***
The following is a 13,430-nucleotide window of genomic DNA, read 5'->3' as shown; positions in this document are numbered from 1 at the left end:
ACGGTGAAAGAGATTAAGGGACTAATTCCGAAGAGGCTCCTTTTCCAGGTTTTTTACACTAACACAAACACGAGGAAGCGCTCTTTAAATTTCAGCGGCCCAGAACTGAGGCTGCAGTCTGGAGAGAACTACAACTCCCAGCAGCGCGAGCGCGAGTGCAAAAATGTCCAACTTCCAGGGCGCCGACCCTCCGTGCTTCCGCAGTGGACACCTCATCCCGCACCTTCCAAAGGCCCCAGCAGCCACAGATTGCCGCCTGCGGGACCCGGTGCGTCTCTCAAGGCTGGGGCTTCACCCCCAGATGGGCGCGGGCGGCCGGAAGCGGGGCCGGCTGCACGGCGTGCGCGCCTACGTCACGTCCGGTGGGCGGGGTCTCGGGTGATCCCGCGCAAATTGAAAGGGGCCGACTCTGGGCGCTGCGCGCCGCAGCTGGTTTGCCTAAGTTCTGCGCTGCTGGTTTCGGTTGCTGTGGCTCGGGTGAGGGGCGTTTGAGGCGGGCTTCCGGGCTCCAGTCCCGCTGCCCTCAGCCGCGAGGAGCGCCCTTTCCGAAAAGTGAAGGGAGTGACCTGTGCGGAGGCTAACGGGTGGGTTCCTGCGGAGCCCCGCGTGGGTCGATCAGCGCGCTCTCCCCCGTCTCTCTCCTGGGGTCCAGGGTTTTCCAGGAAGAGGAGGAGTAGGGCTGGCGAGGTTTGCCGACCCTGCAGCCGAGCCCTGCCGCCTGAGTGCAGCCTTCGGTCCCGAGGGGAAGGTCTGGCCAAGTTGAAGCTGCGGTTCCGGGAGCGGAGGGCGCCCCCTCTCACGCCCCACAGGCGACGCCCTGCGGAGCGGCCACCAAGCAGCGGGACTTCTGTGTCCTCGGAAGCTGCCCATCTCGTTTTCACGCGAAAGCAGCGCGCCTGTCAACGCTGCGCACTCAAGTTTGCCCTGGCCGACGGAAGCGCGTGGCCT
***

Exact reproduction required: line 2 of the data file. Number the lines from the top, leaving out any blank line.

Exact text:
ACGGTGAAAGAGATTAAGGGACTAATTCCGAAGAGGCTCCTTTTCCAGGTTTTTTACACTAACACAAACACGAGGAAGCGCTCTTTAAATTTCAGCGGCCCAGAACTGAGGCTGCAGTCTGGAGAGAACTACAACTCCCAGCAGCGCGAGCGCGAGTGCAAAAATGTCCAACTTCCAGGGCGCCGACCCTCCGTGCTTCCGCAGTGGACACCTCATCCCGCACCTTCCAAAGGCCCCAGCAGCCACAGATTGCCGCCTGCGGGACCCGGTGCGTCTCTCAAGGCTGGGGCTTCACCCCCAGATGGGCGCGGGCGGCCGGAAGCGGGGCCGGCTGCACGGCGTGCGCGCCTACGTCACGTCCGGTGGGCGGGGTCTCGGGTGATCCCGCGCAAATTGAAAGGGGCCGACTCTGGGCGCTGCGCGCCGCAGCTGGTTTGCCTAAGTTCTGCGCTGCTGGTTTCGGTTGCTGTGGCTCGGGTGAGGGGCGTTTGAGGCGGGCTTCCGGGCTCCAGTCCCGCTGCCCTCAGCCGCGAGGAGCGCCCTTTCCGAAAAGTGAAGGGAGTGACCTGTGCGGAGGCTAACGGGTGGGTTCCTGCGGAGCCCCGCGTGGGTCGATCAGCGCGCTCTCCCCCGTCTCTCTCCTGGGGTCCAGGGTTTTCCAGGAAGAGGAGGAGTAGGGCTGGCGAGGTTTGCCGACCCTGCAGCCGAGCCCTGCCGCCTGAGTGCAGCCTTCGGTCCCGAGGGGAAGGTCTGGCCAAGTTGAAGCTGCGGTTCCGGGAGCGGAGGGCGCCCCCTCTCACGCCCCACAGGCGACGCCCTGCGGAGCGGCCACCAAGCAGCGGGACTTCTGTGTCCTCGGAAGCTGCCCATCTCGTTTTCACGCGAAAGCAGCGCGCCTGTCAACGCTGCGCACTCAAGTTTGCCCTGGCCGACGGAAGCGCGTGGCCT